Business Sector Meaning: Everything You Need to Know
A business sector meaning pertains to the distinctions made between businesses.3 min read
2. The Secondary Sector
3. The Tertiary Sector
4. The Public Sector
5. Why Are There Business Sectors?
6. Business Sectors and Production
Updated August 11, 2020:
A business sector meaning pertains to the distinctions made between businesses. These distinctions are made according to industry or sector. There are multiple ways to classify businesses by sector. Some economists like to divide businesses according to corporate, nonprofit, and government organizations.
More often, the economy is divided into three sectors: the primary, secondary, and tertiary sectors. The only problem with this classification system is that it precludes the fourth sector, including government agencies and agencies that are government-controlled.
The Primary Sector
The primary sector acts as a foundation for all other businesses. It creates the raw materials that go on to support every other sector. Industries that fall within the primary sector include:
In developing countries, the primary sector constitutes a large part of their economy. In the United States, the economy continues to see a gradual shift from the primary sector to the secondary and tertiary sectors, due to advancements in technology.
The Secondary Sector
Once the primary sector produces raw materials, the secondary sector transforms them into various products. The secondary sector includes the manufacturing industry, comprising a significant portion of the United States workforce. However, the Bureau of Labor Statistics expects employment in manufacturing to continue to decline.
Similar to the primary sector, technology is a major factor in the secondary sector's decline. Technology allows manufacturers to get more done with fewer resources.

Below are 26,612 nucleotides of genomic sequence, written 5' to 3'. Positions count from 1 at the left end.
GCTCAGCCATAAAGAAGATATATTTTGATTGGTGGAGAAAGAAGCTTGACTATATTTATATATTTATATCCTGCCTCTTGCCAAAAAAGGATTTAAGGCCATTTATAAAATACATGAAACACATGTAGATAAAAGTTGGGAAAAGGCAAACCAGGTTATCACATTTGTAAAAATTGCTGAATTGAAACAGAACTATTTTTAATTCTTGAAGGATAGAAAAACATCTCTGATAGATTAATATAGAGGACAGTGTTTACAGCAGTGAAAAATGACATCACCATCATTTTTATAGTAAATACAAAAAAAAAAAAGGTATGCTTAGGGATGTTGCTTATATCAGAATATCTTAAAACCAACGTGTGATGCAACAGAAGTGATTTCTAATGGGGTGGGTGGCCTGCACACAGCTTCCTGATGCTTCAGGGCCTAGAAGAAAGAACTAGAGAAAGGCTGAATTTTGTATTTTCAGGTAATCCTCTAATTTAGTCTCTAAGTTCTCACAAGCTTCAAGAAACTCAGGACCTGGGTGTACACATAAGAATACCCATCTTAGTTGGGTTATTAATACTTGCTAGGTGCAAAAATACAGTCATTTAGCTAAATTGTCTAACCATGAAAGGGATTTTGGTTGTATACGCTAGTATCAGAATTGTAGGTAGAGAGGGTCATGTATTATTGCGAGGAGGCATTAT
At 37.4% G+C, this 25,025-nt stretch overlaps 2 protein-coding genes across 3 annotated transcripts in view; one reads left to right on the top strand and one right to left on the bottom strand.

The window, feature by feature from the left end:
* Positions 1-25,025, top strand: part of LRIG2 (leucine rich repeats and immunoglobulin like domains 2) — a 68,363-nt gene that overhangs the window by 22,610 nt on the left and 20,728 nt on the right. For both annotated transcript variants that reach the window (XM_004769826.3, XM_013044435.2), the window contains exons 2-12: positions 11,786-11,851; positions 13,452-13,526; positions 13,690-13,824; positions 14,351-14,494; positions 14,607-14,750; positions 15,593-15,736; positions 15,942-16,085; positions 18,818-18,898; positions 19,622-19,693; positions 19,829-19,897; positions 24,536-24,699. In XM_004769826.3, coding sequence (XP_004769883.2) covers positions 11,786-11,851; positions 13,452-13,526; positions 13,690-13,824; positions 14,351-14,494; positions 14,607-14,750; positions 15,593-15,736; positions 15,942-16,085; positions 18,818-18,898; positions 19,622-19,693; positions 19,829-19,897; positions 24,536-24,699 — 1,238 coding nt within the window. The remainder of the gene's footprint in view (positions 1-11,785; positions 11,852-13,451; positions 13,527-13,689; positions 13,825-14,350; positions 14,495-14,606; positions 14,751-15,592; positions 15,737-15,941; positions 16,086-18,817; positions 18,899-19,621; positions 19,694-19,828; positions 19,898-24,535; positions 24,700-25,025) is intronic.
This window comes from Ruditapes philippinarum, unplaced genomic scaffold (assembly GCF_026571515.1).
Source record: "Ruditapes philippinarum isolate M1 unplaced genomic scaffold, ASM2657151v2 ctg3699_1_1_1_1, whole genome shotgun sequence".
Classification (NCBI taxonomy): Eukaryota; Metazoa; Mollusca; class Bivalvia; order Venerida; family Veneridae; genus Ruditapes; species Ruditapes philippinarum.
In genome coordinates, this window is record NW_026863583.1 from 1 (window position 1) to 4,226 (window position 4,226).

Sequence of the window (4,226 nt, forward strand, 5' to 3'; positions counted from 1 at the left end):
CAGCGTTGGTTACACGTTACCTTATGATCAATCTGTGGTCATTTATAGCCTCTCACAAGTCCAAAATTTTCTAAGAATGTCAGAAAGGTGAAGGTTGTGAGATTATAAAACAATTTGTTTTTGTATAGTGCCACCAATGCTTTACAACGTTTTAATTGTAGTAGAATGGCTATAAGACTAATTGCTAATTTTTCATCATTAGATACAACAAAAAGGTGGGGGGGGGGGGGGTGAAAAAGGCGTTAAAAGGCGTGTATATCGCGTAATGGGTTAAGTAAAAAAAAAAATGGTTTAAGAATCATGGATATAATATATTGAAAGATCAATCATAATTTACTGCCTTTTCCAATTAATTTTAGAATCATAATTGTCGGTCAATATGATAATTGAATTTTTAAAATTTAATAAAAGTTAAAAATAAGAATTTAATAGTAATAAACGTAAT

The Tertiary Sector
Most of the workers in the United States are members of the tertiary sector. This is the segment that provides a service to the public. Examples include:
- retail industry
Each of these sectors relies on the products produced in the secondary and primary sectors. The tertiary sector also encompasses the transportation industry that goes on to deliver the secondary sector's manufactured products to tertiary businesses.
Technology has created a subcategory within the tertiary sector known as the quaternary sector. This category includes phone, cable, and internet providers.
The Public Sector
Even though government agencies also provide a service to the public, this section is different from the tertiary sector. In fact, it requires a completely separate consideration.
Examples of the public sector include:
The public sector includes any organization owned or operated by a government agency. Unlike the private sector, these organizations rely on taxpayer dollars instead of revenue from customers who are paying for goods or services.
These agencies may outsource work to private contractors which will then perform the work for private and public sector clients.
Why Are There Business Sectors?
It's important to distinguish between business sectors because there's are major differences between a business that operates in the primary sector and a business that provides a service. There are also major differences between businesses within the same sector.
For example, a coal mine and a farm are both in the primary sector but are very different. Also, a business that produces chocolate is different from a business that produces car tires, but you'll find them in the same sector.
Business sectors comprise a variety of different firms. Some are small; others are large. Some may be set up as corporations, partnerships, or proprietorships. Some may be home-based, while others operate in dozens of factories across the country.
Business Sectors and Production
Business sectors are responsible for production. In fact, it's not so much a sector as a process that creates resources for production.
Production is the underlying process that combines resources and creates a valuable commodity or service. Usually, production involves a physical transformation of materials. For example, bauxite ore, iron ore, petroleum, and silicate sand are all used to create a high-powered automobile.
Typically, production requires the spatial relocation of commodities. When a car is shipped to a dealership, that is an act of production that will enhance the value of the product. Although the business sector mainly produces and supplies goods or services, they also do some purchasing of their own.
Business expenditure plays a significant role in short-term business cycles and long-term economic growth. Investments that take place within the business sector connect two key notions: investment expenditures and investments.
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